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uni'wissen 01-2014_ENG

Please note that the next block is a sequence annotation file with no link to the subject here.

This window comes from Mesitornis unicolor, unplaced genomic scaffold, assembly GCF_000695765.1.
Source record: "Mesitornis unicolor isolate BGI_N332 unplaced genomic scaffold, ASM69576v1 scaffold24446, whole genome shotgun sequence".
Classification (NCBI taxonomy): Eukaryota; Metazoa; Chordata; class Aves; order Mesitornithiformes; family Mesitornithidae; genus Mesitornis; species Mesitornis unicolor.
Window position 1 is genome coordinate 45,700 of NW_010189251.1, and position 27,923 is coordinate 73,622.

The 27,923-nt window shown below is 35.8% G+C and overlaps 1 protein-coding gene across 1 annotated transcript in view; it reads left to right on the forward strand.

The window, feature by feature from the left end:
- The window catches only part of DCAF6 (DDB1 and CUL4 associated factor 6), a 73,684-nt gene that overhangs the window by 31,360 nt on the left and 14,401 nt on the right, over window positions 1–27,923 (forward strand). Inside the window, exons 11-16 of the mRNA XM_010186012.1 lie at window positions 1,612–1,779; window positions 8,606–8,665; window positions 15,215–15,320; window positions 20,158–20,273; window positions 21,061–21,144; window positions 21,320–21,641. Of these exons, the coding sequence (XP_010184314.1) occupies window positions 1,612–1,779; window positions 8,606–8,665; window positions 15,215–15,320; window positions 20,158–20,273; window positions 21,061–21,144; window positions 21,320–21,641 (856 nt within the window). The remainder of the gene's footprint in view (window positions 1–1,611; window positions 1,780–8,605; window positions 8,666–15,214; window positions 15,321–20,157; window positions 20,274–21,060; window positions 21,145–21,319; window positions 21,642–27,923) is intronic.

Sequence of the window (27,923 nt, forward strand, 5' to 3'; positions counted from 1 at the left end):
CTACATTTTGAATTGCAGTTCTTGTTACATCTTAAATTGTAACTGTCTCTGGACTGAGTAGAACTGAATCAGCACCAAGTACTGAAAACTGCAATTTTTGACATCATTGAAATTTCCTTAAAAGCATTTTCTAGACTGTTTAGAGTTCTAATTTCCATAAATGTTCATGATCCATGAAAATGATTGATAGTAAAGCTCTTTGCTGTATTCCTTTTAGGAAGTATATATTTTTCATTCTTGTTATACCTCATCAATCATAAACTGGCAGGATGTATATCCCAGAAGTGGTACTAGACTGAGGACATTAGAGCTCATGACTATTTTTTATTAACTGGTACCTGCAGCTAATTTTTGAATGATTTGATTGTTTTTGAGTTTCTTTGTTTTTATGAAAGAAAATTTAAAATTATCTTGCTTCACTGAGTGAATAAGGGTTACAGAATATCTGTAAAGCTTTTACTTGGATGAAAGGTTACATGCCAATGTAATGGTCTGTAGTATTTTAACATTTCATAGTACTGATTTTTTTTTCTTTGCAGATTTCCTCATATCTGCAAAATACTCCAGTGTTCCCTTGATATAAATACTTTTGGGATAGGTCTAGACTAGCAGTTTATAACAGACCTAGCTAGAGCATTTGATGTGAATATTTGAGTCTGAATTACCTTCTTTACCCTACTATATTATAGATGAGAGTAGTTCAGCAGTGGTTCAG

Prof. Dr. Lars P. Feld has served as professor of economic policy and constitu- tional economics at the Uni- versity of Freiburg since 2010 and is the director of the Walter Eucken Institute. He studied economics at the Uni- versity of Saarland. After earning his doctorate and habilitation at the University of St. Gall, Switzerland, he worked as professor of economics in Marburg and Heidelberg. Feld has been a member of the scientific advisory board of the German Federal Ministry of Finance since 2003, and he was appointed as an expert to the commission of the Bundestag and Bundesrat on the mod- ernization of the financial re- lations between the federal and state governments in 2007. He has been a member of the German Expert Council for the Assessment of Macro- economic Development since 2011. His research interests include economic policy, public finance, new political economy, and economic analysis of law. Photo: private Further Reading Burret, H. T. / Feld, L. P. / Köhler, E. A. (2014): Panel cointegration tests on the fiscal sustainability of German states. Discussion paper, University of Freiburg and Walter Eucken Institute. Burret, H. T. / Feld, L. P. / Köhler, E. A. (2014): The fiscal sustainability of German states (Laender): Time series evidence. Discussion paper, University of Freiburg and Walter Eucken Institute. Burret, H. T. / Feld, L. P. / Köhler, E. A. (2013): Sustainability of public debt in Germany – historical considerations and time series evidence. In: Jahrbücher für Nationalökonomie und Statistik / Journal of Economics and Statistics 233/3, pp. 291–335 trifle.” The joint taxes, which are allocated to the federal, state, and municipal governments, make up about three-fourths of the states’ revenue. They are set by the two houses of the federal government, the Bundestag and the Bundesrat, the latter of which is composed of members of the state governments. Thus, the states do have a say but are not allowed to deviate from decisions made by the entire parliament. The joint taxes include payroll and income tax, 42.5 percent of which goes to the state governments, and corpo- rate income tax, which is split up evenly between the federal government and the states. “My proposal is for the states to first raise part of their revenue from these taxes themselves with the help of a surtax and then continue to receive the rest from a common source,” explains Feld. A gentle introduction to the model would ease the planning process and ensure that the tax rates – and therefore the revenue – do not drift too far apart from the outset. The part of the revenue the states are responsible for raising could be increased with time, stiffening the competition by degrees. In addition, this system would also be compatible with a financial equalization scheme. This scheme could not be based on the tax rev- enue of the states, however, because that would defeat the whole purpose of the competition. Rather, the goal would be to level out differences in the initial conditions of the states by way of an equalization of resources. If the GDP per capita is less in one state than in another, the basis in the former for raising taxes will also be lower. An equalization of resources could counteract this inequality, regardless of how high the tax rates and the revenue in the individual states actually are in the end. Hence, instead of harmonizing the results, it would provide for equal opportunity and thus fair competition. In this way, it would still be possible for a poor state to generate more revenue with the help of a high tax rate than a rich state with a low rate – while at the same time receiving equalization payments. But what would happen if the states all try to outdo each other in the competition for low tax rates because they want to be attractive places to do business and live – so much so that they can no longer fulfill their public responsibilities and endanger the welfare state? Such fears set the tone of the discussion in Germany. Feld, on the other hand, again points to Switzerland, as with the debt brake. For him Switzerland is both a model and an object of research. He observes that the tax competition there is intense and very effective. “The Swiss cantons are always coming up with new ideas on how to gain the upper hand. Even as early as the 19th century there are won- derful episodes in which, for instance, Basel- Land complains about Zurich.” The government thus needs to continually adjust the scope for fair competition. But apart from isolated mistakes, says Feld, Switzerland profits from the competition between the cantons, because these mistakes will be corrected on election day at the latest: “State governments with fiscal autonomy have a greater obligation to account for their actions to the citizens.” Gigantic deficit: The Federal Republic of Germany has amassed over 2,000 million euros in debt. But the key factor is not the amount of debt but the rate at which it is growing. Photo: Atelier W/Fotolia 15